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Time to stop calling U.S. Route 11 ‘state Route 11’

August 28, 2010
Adirondack Daily Enterprise

Throughout the United States, our roads and highways are comprised of local streets and roads (i.e. city and village streets, town roads), county roads, state highways, U.S. highways and interstate highways. Each type of road or highway has its unique features. City and village streets and town roads are usually designated by street signs only, and show a route number, only if it is part of another U.S., state or county route.

We are all familiar with the interstate highway system in the U.S., comprising more than 41,000 miles of highway, with route numbers shown on the red, white, and blue shield shaped signs.

However, with state and federal highways, there is a very important difference. State highways are within a particular state - they do not connect from state to state. The signs indicating state highways are the same within each state but differ from state to state.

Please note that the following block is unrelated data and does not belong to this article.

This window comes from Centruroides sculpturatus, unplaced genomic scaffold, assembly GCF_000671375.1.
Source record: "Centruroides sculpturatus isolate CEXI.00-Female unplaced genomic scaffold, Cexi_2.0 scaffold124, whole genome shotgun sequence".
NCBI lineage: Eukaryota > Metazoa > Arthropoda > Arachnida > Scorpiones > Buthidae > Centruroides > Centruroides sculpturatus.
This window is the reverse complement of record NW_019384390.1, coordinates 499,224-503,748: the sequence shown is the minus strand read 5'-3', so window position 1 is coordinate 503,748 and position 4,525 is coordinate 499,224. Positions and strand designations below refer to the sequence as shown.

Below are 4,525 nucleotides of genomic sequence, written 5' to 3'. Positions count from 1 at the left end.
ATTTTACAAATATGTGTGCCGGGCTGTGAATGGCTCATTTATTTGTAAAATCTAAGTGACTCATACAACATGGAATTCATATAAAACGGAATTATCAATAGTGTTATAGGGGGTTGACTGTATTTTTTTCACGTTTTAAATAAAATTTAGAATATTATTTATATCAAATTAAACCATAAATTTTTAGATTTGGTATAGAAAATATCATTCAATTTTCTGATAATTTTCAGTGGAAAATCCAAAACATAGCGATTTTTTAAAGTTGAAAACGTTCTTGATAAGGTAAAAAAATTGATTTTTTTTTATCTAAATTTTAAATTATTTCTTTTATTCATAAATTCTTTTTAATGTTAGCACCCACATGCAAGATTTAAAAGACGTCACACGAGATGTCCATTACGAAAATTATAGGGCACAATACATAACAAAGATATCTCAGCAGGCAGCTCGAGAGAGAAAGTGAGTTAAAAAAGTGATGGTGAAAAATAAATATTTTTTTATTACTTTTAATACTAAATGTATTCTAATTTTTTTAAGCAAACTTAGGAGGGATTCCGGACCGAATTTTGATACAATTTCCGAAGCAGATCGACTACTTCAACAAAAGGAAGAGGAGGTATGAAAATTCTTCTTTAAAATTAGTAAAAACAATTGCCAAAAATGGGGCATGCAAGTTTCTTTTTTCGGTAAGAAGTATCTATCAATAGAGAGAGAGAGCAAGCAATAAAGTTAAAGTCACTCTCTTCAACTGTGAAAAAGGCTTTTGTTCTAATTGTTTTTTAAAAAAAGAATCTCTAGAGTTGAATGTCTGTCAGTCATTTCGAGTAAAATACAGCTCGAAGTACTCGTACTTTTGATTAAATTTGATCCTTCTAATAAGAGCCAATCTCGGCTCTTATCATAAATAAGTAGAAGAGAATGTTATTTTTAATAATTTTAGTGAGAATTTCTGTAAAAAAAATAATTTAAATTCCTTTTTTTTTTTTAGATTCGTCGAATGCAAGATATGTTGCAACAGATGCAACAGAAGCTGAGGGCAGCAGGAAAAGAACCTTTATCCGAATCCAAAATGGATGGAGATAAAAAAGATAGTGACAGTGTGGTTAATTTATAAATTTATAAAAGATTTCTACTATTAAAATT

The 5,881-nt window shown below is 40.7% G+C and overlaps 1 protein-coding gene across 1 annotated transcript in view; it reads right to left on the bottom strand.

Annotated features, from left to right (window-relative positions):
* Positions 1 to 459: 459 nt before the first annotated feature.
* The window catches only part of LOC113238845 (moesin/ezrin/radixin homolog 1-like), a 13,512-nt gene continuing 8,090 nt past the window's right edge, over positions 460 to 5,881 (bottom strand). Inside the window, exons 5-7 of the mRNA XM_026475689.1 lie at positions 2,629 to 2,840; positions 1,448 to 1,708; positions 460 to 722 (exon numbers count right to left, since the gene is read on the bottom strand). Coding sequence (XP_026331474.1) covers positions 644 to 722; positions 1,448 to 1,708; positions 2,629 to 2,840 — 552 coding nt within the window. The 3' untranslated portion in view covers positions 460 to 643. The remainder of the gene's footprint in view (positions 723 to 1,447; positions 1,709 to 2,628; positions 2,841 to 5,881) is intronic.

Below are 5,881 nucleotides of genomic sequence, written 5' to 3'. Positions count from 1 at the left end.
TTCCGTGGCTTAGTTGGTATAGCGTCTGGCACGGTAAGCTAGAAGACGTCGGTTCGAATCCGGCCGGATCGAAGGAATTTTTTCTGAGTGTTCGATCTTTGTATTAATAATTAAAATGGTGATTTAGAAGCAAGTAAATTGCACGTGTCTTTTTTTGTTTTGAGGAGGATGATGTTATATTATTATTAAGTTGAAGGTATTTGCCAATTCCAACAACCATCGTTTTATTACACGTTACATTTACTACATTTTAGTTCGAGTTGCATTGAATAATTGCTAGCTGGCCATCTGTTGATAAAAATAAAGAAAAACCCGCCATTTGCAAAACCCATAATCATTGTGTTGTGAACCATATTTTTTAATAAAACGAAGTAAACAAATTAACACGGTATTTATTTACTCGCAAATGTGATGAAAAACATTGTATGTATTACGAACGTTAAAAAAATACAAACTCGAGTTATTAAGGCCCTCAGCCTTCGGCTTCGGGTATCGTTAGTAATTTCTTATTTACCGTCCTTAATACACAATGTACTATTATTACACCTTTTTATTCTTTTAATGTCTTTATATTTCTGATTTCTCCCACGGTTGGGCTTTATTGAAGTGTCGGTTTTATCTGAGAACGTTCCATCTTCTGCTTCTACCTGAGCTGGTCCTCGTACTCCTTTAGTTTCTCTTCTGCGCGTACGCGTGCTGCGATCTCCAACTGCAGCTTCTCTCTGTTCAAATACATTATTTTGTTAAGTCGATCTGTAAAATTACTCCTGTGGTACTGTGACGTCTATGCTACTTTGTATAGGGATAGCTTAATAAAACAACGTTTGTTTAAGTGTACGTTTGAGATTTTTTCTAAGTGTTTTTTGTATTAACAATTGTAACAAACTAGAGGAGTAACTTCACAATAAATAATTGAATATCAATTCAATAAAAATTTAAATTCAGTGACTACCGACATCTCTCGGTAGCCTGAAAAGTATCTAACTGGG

Article Photos

Route 11/Route 37 signage
(Photo provided)

U.S. or federal highways have their origin in 1916, when the Federal Aid Road Act provided $75 million in matching funds as a federal/state partnership. These federal highways connect several states with the same route number.

In Franklin County, we have only one U.S. highway - U.S. Route 11. Although it is maintained by the state Department of Transportation, it is not a state highway - it is a U.S. or federal highway. U.S. Route 11 begins in Rouses Point, N.Y. and ends in New Orleans, La. It is approximately 1,645 miles long and passes through 10 states (N.Y., Pa., Md., W.W., Va., Tenn., Ga., Ala., Miss., and La).

All U.S. highways show their route numbers on a similar shield. Note the picture that accompanies this article, and look closely at the difference in the Route 11 sign and the Route 37 sign. Route 37 is a state highway and the symbol is the same for it as any other state highway in New York state. However, the Route 11 sign has a different and distinct shield and is the same as any other U.S. highway.

It is unfortunate that addresses along Route 11 in Franklin County have been given the designation of "State Route 11," because this causes confusion. If someone from away looks for a "State Route 11" on a map, they won't find it, because there is no such route. Also, any GPS unit will refer to Route 11 as "U.S. Route 11".

Other nearby US highways are U.S. Route 9, beginning in Champlain, N.Y., running through Plattsburgh and ending in Cape May, N.J., and U.S. Route 2 beginning in Rouses Point, N.Y. and ending in Maine.

For more articles on traffic safety and NYS V & T Law, go to



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